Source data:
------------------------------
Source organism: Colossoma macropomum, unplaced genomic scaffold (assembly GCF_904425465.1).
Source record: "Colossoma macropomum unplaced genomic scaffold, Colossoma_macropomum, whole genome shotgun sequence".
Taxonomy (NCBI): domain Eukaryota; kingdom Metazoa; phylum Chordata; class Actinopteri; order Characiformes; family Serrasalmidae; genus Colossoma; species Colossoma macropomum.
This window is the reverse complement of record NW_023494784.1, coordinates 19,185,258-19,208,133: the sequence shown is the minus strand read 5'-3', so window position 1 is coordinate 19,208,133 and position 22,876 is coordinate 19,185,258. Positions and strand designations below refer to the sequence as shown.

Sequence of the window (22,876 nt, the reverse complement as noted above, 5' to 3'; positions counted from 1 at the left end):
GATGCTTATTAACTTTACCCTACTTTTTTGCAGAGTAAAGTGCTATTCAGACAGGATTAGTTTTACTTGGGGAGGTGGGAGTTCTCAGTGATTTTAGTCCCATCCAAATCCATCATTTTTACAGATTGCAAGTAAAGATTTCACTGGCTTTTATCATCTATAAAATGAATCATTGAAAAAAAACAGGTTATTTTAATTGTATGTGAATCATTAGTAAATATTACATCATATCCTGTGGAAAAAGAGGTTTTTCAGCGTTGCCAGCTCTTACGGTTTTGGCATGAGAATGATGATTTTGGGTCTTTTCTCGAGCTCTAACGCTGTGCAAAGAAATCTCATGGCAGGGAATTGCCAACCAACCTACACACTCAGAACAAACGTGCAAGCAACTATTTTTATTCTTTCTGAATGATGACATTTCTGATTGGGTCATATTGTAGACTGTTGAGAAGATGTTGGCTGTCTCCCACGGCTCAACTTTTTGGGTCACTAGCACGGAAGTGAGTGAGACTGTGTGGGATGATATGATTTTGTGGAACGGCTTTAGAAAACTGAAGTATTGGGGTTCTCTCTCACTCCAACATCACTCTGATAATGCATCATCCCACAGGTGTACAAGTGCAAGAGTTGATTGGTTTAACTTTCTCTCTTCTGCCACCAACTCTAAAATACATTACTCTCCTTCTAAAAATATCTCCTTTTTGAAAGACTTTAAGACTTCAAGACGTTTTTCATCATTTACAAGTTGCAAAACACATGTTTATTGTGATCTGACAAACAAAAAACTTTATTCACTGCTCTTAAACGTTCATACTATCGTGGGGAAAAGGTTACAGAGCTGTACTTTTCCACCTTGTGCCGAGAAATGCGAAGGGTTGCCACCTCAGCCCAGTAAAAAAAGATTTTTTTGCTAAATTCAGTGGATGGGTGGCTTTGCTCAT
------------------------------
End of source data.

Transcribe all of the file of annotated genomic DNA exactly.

Source organism: Colossoma macropomum, unplaced genomic scaffold (assembly GCF_904425465.1).
Source record: "Colossoma macropomum unplaced genomic scaffold, Colossoma_macropomum, whole genome shotgun sequence".
Taxonomy (NCBI): domain Eukaryota; kingdom Metazoa; phylum Chordata; class Actinopteri; order Characiformes; family Serrasalmidae; genus Colossoma; species Colossoma macropomum.
This window is the reverse complement of record NW_023494784.1, coordinates 19,185,258-19,208,133: the sequence shown is the minus strand read 5'-3', so window position 1 is coordinate 19,208,133 and position 22,876 is coordinate 19,185,258. Positions and strand designations below refer to the sequence as shown.

Sequence of the window (22,876 nt, the reverse complement as noted above, 5' to 3'; positions counted from 1 at the left end):
GATGCTTATTAACTTTACCCTACTTTTTTGCAGAGTAAAGTGCTATTCAGACAGGATTAGTTTTACTTGGGGAGGTGGGAGTTCTCAGTGATTTTAGTCCCATCCAAATCCATCATTTTTACAGATTGCAAGTAAAGATTTCACTGGCTTTTATCATCTATAAAATGAATCATTGAAAAAAAACAGGTTATTTTAATTGTATGTGAATCATTAGTAAATATTACATCATATCCTGTGGAAAAAGAGGTTTTTCAGCGTTGCCAGCTCTTACGGTTTTGGCATGAGAATGATGATTTTGGGTCTTTTCTCGAGCTCTAACGCTGTGCAAAGAAATCTCATGGCAGGGAATTGCCAACCAACCTACACACTCAGAACAAACGTGCAAGCAACTATTTTTATTCTTTCTGAATGATGACATTTCTGATTGGGTCATATTGTAGACTGTTGAGAAGATGTTGGCTGTCTCCCACGGCTCAACTTTTTGGGTCACTAGCACGGAAGTGAGTGAGACTGTGTGGGATGATATGATTTTGTGGAACGGCTTTAGAAAACTGAAGTATTGGGGTTCTCTCTCACTCCAACATCACTCTGATAATGCATCATCCCACAGGTGTACAAGTGCAAGAGTTGATTGGTTTAACTTTCTCTCTTCTGCCACCAACTCTAAAATACATTACTCTCCTTCTAAAAATATCTCCTTTTTGAAAGACTTTAAGACTTCAAGACGTTTTTCATCATTTACAAGTTGCAAAACACATGTTTATTGTGATCTGACAAACAAAAAACTTTATTCACTGCTCTTAAACGTTCATACTATCGTGGGGAAAAGGTTACAGAGCTGTACTTTTCCACCTTGTGCCGAGAAATGCGAAGGGTTGCCACCTCAGCCCAGTAAAAAAAGATTTTTTTGCTAAATTCAGTGGATGGGTGGCTTTGCTCAT